It reiterated that Iran was preparing to resume “industrial scale” uranium enrichment “without any restrictions” unless Europe provided solid guarantees it could maintain trade ties despite renewed US sanctions.

Trump hit back Saturday evening, tweeting that the accord had failed to contain Iran’s militarism.

“Iran’s Military Budget is up more than 40 percent since the Obama negotiated Nuclear Deal was reached… just another indicator that it was all a big lie,” he wrote.

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Zarif’s delicate diplomatic mission was complicated by reports of clashes between Iranian and Israeli forces in Syria on Thursday.

The Syrian Observatory of Human Rights said Saturday that 11 Iranians were among the pro-regime fighters killed in strikes by Israel, which has vowed to prevent Iran gaining a military foothold in neighboring Syria.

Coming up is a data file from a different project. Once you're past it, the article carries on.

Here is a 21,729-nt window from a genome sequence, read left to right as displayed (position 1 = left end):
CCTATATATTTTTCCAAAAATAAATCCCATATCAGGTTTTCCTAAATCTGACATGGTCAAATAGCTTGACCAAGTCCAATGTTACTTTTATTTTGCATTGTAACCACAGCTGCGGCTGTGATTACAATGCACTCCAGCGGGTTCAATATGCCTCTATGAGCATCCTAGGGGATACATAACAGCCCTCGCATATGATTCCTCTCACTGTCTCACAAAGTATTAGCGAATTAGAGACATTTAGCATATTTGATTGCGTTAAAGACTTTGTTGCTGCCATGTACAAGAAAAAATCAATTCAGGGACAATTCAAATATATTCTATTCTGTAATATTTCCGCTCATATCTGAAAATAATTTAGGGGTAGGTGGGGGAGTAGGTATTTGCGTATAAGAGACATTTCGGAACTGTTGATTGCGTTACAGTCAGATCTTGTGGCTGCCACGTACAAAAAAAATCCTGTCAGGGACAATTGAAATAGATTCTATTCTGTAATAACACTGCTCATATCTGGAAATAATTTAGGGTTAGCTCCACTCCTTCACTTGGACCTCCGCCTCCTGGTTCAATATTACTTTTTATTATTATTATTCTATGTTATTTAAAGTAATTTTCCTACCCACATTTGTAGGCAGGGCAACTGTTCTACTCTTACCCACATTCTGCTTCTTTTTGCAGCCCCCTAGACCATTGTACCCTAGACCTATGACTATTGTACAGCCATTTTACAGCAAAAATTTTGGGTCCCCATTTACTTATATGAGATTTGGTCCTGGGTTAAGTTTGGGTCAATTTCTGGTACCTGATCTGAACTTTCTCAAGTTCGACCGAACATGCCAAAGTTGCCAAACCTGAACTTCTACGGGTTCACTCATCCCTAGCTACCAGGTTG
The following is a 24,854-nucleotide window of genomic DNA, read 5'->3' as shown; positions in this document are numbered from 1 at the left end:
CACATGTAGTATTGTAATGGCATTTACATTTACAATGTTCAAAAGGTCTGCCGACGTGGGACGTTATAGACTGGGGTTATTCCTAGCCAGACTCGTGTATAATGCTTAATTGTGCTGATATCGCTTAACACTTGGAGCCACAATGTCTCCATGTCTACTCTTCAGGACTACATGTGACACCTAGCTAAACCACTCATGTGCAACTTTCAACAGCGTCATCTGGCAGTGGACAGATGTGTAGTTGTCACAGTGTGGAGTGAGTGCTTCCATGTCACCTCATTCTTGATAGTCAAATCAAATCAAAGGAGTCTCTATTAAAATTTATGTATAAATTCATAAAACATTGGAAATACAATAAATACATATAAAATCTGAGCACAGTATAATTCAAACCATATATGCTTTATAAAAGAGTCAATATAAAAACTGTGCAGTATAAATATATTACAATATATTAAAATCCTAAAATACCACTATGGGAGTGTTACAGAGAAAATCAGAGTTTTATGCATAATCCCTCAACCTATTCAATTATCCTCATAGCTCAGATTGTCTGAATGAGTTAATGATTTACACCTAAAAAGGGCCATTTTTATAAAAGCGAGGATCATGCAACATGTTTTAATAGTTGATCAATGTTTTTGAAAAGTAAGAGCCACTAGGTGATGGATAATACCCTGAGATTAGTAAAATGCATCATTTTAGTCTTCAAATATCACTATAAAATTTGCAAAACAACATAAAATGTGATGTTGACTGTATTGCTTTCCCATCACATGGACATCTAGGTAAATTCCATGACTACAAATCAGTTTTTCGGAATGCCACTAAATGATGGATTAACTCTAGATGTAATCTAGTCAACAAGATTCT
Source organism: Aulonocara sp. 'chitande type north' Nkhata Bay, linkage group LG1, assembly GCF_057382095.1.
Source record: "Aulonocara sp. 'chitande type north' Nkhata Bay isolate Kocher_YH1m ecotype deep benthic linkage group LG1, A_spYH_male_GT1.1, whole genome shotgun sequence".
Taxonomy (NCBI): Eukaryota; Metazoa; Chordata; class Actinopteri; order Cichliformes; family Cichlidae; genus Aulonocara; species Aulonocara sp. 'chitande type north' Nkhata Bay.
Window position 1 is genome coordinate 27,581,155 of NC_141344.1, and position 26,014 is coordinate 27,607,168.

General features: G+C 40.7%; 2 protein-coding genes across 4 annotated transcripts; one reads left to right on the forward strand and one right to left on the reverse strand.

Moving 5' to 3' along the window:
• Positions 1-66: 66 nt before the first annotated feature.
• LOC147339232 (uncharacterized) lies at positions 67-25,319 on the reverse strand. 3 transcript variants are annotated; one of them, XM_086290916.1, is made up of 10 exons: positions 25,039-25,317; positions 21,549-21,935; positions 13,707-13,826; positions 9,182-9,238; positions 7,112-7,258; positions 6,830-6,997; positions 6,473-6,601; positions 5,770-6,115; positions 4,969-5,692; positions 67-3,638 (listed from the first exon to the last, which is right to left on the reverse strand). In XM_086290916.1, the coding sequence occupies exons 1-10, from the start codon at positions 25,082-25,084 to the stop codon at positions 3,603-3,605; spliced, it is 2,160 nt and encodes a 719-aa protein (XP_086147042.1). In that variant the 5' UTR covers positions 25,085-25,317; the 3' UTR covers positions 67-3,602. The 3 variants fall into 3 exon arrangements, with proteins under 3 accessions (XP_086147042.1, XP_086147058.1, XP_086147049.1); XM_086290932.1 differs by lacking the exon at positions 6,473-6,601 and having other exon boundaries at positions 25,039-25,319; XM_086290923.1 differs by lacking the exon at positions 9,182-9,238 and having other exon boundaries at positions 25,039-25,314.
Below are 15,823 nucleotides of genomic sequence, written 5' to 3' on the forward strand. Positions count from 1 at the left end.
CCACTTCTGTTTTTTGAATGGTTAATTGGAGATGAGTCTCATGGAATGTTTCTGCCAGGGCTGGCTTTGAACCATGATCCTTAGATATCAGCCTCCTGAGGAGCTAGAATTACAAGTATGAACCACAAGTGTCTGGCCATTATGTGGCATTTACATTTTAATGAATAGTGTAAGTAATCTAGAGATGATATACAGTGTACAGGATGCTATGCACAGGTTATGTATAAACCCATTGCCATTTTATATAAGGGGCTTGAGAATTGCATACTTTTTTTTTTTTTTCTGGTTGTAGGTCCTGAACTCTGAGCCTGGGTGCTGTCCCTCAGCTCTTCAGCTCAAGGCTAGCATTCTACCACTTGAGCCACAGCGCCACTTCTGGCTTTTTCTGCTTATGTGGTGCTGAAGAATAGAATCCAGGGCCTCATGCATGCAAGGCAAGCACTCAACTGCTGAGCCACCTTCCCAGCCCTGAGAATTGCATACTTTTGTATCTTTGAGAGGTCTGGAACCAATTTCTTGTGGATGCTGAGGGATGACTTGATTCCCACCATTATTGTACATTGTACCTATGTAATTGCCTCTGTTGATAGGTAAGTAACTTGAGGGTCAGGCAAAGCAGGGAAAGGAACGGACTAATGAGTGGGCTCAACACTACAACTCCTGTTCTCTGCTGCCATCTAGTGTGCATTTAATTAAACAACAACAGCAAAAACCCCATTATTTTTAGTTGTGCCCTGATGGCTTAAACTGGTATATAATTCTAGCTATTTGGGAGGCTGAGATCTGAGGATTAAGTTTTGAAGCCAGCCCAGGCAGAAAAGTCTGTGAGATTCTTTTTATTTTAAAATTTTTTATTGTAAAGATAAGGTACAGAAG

Tehran, which has sought to avoid an escalation in a regional conflict that could alienate its European partners, has not commented on whether its forces were hit.

Israel and its allies have blamed Iran’s Revolutionary Guards for initiating Thursday’s exchange by launching missiles into the occupied Golan Heights.

Iran denies the claims, saying the Israeli strikes were launched on “invented pretexts.”

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Meanwhile, European diplomats in Tehran fumed that Trump’s decision to withdraw from the nuclear deal could undermine years of patient work to restore commercial and diplomatic ties with the Islamic Republic.

“Since the signing of the JCPOA (nuclear deal), we have gone from an atmosphere like a gold rush, to one of utter depression,” said a Western trade diplomat on condition of anonymity.